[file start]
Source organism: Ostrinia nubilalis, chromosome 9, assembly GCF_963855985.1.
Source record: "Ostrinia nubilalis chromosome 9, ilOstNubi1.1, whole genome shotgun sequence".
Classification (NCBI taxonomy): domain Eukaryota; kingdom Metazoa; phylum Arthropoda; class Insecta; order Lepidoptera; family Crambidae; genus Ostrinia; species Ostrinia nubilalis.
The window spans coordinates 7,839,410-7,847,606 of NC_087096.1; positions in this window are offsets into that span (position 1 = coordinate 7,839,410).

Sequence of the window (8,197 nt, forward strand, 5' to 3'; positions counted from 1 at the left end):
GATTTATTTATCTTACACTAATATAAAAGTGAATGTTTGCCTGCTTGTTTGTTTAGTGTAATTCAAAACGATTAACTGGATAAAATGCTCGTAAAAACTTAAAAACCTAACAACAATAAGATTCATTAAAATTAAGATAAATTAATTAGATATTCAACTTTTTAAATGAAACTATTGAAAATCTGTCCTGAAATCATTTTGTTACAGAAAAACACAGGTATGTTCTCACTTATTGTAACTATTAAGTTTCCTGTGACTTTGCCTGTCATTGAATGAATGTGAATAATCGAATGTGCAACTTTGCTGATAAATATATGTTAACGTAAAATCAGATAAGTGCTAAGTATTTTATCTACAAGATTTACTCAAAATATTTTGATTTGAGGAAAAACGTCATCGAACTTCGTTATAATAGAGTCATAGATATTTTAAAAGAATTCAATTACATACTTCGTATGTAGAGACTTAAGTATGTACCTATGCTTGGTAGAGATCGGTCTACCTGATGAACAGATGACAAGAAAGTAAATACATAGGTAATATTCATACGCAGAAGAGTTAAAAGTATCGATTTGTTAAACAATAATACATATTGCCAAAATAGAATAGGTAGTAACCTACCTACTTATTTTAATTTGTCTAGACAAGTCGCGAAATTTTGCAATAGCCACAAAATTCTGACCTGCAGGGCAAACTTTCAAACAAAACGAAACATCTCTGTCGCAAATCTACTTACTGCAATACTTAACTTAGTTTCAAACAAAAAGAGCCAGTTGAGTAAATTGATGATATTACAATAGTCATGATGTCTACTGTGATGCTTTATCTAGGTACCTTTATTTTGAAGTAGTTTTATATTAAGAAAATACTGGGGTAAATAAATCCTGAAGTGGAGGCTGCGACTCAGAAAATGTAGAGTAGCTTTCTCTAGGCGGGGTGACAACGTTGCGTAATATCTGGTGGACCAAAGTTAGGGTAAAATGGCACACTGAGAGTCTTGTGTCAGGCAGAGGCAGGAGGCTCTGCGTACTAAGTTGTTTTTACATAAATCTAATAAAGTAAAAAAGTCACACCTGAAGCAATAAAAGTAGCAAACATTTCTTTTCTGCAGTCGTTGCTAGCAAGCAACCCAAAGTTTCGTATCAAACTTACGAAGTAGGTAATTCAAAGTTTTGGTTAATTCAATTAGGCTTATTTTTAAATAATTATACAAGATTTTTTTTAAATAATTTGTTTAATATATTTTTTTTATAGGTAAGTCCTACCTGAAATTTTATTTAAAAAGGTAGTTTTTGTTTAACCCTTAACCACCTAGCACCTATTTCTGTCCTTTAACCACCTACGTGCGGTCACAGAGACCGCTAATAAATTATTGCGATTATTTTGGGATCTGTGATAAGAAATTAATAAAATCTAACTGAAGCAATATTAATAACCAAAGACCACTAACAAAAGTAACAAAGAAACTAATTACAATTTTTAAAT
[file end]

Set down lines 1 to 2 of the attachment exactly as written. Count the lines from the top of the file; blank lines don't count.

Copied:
Source organism: Ostrinia nubilalis, chromosome 9, assembly GCF_963855985.1.
Source record: "Ostrinia nubilalis chromosome 9, ilOstNubi1.1, whole genome shotgun sequence".